I quickly answered the front door again, surprised to see my boss and his wife standing outside.
“May we please come inside?” asked Steve.
“Of course! Yes, please come on in,” I motioned, stepping aside to let them pass.
“I see you got our little surprise!” exclaimed Dottie. “Isn’t she just the cutest thing you’ve ever seen?”
Shocked, I said, “Wait! You two sent me the pig? Why on earth did you do that? What am I going to do with her? I don’t know anything about raising a pig! Besides, I don’t think I can even have a pig in this apartment, can I?”
The couple laughed as if sharing some private joke. Finally, Dottie stretched out her hand to me. “Megan, you’ve become like a daughter to us. Steve and I hate that you live alone and we thought a sweet little pig would bring some joy to your life.”
“Smiling, Steve chimed in, “And, to answer your question, yes, you can have a pig here!”
Dottie nodded. “We’ve raised a couple of pigs and they make great apartment dwellers. They’re also extremely intelligent. Our pigs are litter-box trained and they know several commands.”
“They’re also leash-trained so we can take them for walks,” Dottie added. “However they are big into sniffing every little thing they come across so it’s kind of a slow-going!”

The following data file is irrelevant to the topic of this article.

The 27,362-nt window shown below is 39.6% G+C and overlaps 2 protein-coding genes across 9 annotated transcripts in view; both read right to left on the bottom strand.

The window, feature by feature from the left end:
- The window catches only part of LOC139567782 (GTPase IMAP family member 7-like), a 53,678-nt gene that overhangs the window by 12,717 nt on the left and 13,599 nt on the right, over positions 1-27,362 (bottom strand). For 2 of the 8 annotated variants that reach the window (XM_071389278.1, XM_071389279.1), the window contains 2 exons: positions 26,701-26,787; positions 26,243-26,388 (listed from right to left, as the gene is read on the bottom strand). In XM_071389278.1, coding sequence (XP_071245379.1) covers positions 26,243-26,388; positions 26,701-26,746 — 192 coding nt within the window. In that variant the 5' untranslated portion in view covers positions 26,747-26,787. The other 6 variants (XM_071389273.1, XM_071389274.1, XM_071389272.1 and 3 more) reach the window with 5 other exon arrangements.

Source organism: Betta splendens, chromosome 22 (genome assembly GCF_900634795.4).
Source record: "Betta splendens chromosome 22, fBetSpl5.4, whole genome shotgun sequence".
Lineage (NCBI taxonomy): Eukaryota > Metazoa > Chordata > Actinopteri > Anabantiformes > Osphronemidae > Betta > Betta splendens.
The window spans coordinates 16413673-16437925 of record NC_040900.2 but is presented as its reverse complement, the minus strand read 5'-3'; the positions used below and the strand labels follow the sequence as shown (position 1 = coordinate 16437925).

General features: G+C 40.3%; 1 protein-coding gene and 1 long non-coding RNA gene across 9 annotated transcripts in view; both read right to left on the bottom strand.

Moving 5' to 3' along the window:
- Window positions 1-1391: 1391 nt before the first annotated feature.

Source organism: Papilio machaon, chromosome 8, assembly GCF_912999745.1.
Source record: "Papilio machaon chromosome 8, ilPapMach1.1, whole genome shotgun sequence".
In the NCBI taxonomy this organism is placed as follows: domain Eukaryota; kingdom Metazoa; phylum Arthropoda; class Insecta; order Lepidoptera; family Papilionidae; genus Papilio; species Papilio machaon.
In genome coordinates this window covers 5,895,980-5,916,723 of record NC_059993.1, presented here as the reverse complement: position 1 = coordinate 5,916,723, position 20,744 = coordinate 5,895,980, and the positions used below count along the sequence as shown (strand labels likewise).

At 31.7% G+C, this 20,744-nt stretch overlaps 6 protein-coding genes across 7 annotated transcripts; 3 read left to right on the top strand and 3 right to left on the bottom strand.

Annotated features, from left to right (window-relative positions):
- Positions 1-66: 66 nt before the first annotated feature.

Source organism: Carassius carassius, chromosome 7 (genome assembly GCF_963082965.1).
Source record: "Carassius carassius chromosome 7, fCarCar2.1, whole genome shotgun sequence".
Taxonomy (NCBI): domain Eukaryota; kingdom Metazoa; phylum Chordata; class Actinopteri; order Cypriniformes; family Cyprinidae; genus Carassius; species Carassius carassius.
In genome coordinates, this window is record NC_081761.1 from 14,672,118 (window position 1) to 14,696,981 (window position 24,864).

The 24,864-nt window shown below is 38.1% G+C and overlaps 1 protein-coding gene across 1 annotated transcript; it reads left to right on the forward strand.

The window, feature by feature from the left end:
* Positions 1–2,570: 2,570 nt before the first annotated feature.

I was still recovering from the news that I’d become a Piggy Mama. At a loss for words, I mumbled, “I don’t have a litter box—or food for that matter! Besides, what does a pig even eat?”
“Oh, don’t you worry about that. We’ve brought everything you need to get started,” Steve assured me. He left my apartment and returned a short time later with my “piggy starter kit”. The couple stayed for a bit longer, giving me advice and information about my new friend. They were so excited and their enthusiasm for gifting me with the pig was really touching.
A Taste For Pickles
I named her Pickles. Steve and Dottie were right about her filling a void in my life that I didn’t know I had. She was smart as a whip and fiercely jealous of anyone who came around me. Once when I brought a new boyfriend home, Pickles made it very clear that she was not cool with anyone else sharing my attention. She proceeded to pout until he finally won her over with a lengthy belly rub. That boyfriend and I eventually married and moved to our first home where we acquired another teacup pig, which thrilled Pickles to no end.
My husband and I, along with our pigs, maintained our friendship with Dottie and Steve long after I left their management company. It was through their experiment in giving me Pickles that they altered their pet policy to include pigs up to a certain weight. We even put up a sign in the leasing office that said, “We’re A Pig Friendly Property”.
After that, several of our residents had pigs. In fact, it wasn’t unusual on a sunny afternoon to see one or two of them being pulled around the walking trail with their pets—snouts to the ground—taking in all the scents and proudly leading the way!
From the book "I Have a Complex, but I'm Managing It!" Stories from property managers compiled by Monica E. Simmons.